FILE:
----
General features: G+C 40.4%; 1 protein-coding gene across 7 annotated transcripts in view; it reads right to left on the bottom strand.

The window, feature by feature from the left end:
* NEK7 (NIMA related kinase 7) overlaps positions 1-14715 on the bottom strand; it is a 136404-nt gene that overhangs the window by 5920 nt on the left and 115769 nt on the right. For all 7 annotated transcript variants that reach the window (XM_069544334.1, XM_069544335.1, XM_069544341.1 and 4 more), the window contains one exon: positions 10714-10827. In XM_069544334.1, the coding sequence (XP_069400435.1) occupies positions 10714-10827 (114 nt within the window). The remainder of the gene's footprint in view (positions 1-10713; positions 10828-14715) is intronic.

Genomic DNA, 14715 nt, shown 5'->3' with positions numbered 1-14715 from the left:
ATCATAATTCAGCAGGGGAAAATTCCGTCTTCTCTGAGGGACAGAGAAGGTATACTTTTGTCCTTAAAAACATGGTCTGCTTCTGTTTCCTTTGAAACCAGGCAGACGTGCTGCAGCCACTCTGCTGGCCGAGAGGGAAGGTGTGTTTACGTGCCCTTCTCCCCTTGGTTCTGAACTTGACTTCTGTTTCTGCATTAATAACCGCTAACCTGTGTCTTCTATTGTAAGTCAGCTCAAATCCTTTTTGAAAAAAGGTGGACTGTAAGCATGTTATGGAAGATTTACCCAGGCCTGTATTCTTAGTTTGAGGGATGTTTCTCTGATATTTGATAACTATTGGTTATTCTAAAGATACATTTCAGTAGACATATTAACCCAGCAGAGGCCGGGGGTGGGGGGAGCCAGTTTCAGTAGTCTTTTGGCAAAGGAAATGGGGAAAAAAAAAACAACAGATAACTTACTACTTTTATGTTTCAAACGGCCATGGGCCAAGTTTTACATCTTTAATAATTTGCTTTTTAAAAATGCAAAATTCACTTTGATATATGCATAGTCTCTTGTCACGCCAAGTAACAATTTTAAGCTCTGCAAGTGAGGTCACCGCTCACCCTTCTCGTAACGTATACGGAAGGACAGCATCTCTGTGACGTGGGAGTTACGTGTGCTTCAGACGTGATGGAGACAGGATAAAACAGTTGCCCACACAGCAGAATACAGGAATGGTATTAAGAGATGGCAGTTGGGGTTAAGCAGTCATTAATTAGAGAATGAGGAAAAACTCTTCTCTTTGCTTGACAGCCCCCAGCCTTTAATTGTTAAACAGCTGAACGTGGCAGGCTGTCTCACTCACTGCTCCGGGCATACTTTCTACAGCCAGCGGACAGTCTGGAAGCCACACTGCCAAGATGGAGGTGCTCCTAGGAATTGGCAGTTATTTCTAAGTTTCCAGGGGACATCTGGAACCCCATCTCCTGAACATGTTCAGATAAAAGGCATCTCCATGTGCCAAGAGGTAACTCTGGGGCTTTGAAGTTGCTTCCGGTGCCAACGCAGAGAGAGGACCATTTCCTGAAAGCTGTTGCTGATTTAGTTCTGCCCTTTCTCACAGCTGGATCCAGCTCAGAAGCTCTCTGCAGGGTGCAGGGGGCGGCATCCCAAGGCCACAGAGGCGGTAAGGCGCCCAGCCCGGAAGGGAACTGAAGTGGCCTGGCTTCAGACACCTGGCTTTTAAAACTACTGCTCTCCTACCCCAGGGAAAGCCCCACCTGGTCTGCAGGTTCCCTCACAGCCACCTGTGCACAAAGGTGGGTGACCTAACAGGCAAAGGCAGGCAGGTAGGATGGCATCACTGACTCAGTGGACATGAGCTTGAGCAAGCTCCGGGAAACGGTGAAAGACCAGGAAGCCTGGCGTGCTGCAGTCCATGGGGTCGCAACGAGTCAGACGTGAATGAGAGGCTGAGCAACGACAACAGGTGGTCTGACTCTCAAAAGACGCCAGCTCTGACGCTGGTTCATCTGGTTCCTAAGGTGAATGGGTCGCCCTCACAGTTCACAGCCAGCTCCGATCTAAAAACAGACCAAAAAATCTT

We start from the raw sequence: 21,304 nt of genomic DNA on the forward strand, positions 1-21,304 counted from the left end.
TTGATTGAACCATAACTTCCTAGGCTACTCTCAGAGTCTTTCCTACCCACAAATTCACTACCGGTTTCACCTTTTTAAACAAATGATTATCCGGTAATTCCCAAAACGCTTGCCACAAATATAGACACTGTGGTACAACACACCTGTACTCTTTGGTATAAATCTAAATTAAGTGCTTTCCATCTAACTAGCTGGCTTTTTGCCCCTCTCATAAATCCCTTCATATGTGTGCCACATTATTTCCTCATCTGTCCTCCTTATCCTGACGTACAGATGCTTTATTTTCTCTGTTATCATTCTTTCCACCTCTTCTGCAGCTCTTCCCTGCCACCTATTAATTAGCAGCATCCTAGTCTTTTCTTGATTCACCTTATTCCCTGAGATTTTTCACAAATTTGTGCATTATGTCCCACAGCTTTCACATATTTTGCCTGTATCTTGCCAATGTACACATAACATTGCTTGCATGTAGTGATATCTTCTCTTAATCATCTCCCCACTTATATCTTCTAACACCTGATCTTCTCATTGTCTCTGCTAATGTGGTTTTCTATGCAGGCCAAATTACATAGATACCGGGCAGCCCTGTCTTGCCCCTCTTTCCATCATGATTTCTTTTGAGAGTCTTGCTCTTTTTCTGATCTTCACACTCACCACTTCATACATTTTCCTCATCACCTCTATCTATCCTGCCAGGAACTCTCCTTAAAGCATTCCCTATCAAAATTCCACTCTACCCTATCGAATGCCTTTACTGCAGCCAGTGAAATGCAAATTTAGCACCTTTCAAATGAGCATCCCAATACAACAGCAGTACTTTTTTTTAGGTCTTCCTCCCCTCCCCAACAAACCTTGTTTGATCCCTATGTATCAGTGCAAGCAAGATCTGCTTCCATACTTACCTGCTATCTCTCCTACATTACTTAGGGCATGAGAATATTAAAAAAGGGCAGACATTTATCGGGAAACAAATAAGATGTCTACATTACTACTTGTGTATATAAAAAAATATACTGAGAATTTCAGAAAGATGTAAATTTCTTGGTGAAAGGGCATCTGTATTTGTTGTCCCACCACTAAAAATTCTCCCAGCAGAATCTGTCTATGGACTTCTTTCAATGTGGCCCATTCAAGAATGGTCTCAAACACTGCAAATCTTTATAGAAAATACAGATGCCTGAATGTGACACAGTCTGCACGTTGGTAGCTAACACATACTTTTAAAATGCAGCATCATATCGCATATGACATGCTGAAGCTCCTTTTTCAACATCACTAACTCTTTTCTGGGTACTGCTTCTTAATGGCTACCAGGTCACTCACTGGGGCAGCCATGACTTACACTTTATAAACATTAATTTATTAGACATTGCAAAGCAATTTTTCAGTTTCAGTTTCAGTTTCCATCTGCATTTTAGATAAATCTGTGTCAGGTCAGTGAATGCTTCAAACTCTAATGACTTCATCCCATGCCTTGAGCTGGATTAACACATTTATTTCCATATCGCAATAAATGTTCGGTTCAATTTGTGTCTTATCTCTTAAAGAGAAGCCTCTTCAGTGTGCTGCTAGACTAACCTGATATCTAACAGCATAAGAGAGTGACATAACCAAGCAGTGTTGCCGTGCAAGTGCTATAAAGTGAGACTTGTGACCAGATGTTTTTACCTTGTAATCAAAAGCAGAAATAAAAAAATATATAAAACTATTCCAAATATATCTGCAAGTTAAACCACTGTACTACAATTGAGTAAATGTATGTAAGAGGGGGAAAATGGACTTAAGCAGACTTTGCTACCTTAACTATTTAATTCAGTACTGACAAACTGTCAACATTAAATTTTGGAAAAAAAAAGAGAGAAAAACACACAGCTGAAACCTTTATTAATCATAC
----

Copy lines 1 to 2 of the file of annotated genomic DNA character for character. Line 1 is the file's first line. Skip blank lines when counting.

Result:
General features: G+C 40.4%; 1 protein-coding gene across 7 annotated transcripts in view; it reads right to left on the bottom strand.

The window, feature by feature from the left end: